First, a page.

LaVonne Griffin-Valade brings back our favorite witty, cynical, and a bit profane Oregon State Police Sergeant Maggie Blackthorne in Murderers Creek. When Maggie arrives on a murder scene and finds out the victim is her ex-husband, she’s plunged into an investigation that positions her as a potential suspect. We asked LaVonne about the creation of this latest installment, who inspired Maggie’s creation, and the importance of music in both Maggie and LaVonne’s lives.
SRP: We are excited for the return of Maggie Blackthorne in Murderers Creek. Can you tell us a bit about the plot and how you came up with it?
LaVonne: Even before I had finished writing Dead Point, the first Maggie Blackthorne novel, it was clear to me that Maggie’s story deserved to be a series. I had spent much of my early childhood at my grandparents’ small farm along the John Day River. The picture window my grandmother had insisted be installed in their house held a stunning view of the Aldrich Mountains from which Murderers Creek flowed to the river. And since Maggie’s Oregon State Police district covers that entire area, I knew there wasn’t a better setting or title I could come up with for the second Blackthorne novel than Murderers Creek.
SRP: Is Maggie modeled after anyone in your life?
LaVonne: I always find this to be a difficult question to answer, particularly since I didn’t grow up in a family of law enforcement folks, nor did I go into policing as a profession. But if Maggie is modeled after anyone, it would be my mother—at least that’s where the acid wit and comic timing comes from. And as I’ve mentioned before, Maggie’s a justice warrior and a bit of an iconoclast, and I’ll admit, good or problematic, those qualities stem from her creator.
SRP: What was the most difficult part of writing this book?
LaVonne: In all honesty, writing on someone else’s timeline was the most difficult part of writing Murderers Creek.
SRP: Author is one of many career paths you’ve taken. How has your previous work as schoolteacher, working with homeless youth, and as a government performance auditor influenced your writing?
LaVonne: 1) Being a schoolteacher, much like being a mother of four, taught me patience. Trust me, a writer needs patience. 2) I grew up in a working class household, and often times were tough. For several years, I shared a bedroom with my sister and two of my younger brothers, while my baby brother slept in a crib in the living room. But there was always food on the table, a roof over my head, and love. Working with homeless youth was the most difficult career path I ever traveled down because those young people had lived with very little security regarding their own physical and emotional lives, and they were expected to effectively become responsible adults. Among other things, that experience taught me to work at creating fully-formed, three-dimensional characters in my stories—characters that are capable of messing up and figuring things out as they go through life, as well as have authenticity and/or being dogged by inner demons from time to time. 3) Being an auditor grounded me in the art of objective observation, analysis, and reporting, but it also helped me become more cognizant about writing clear, clean prose that is readable and says something worth reading and learning about.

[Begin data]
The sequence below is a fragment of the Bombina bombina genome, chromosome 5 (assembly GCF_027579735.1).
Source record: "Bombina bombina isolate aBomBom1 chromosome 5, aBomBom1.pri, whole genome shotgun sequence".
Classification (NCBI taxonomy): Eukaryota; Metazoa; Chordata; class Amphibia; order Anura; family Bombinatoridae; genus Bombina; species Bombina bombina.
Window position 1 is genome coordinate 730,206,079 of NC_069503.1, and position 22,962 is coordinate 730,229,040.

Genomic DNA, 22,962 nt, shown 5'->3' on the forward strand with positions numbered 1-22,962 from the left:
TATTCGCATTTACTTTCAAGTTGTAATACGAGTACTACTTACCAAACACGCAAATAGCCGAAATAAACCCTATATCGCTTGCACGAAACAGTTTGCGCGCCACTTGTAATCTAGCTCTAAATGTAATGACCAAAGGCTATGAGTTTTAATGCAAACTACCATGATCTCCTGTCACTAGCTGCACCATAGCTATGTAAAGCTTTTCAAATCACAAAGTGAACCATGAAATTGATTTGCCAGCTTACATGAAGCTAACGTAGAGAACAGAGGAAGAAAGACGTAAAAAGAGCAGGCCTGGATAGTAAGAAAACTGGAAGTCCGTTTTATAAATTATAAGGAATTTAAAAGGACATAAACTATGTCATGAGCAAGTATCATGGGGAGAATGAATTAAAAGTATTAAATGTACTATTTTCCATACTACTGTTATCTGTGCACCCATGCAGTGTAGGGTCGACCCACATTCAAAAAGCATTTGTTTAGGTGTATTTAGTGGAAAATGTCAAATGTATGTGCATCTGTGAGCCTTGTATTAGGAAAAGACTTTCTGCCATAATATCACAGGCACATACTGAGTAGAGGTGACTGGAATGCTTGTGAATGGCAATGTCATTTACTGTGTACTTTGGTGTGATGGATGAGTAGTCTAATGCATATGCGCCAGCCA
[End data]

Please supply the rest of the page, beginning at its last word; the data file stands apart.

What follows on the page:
SRP: Can we expect to see more Maggie Blackthorne in 2022?
LaVonne: Yes! I’m working on the third novel right now. It’s title is Desolation Ridge, and it’s scheduled for publication in the Summer of 2022.
SRP: What are you reading now and/or what good books have you read lately?
LaVonne: My annual counts of the books I’ve read that year have declined in the last several years. But a writer has to read in order to write! I currently have two mysteries going—Cockroaches by Jo Nesbo and Inspector Imanishi Investigates by Seicho Matsumoto. I recently read novels by two of my favorite writers—So Much Blue by Percival Everett and The Bass Rock by Evie Wyld. And I have a new novel on order written by another of my favorite writers, Claire Vaye Watkins—I Love You But I’ve Chosen Darkness.
SRP: We know Maggie loves a good playlist. Do you have a favorite writing playlist?
LaVonne: No surprise, but Maggie and I have very similar tastes in music. But I do like to change up what I listen to while writing, so I often put on classical music. I’m particularly fond of Yo-Yo Ma, Kathryn Stott, Joshua Bell, and the 2Cellos, a Croatian duo. I also have several R&B musicians I really like: Roberta Flack, Sade, Marvin Gaye, Tina Turner, Aretha Franklin, Nina Simone…you get the idea.
Murderers Creek launches November 23.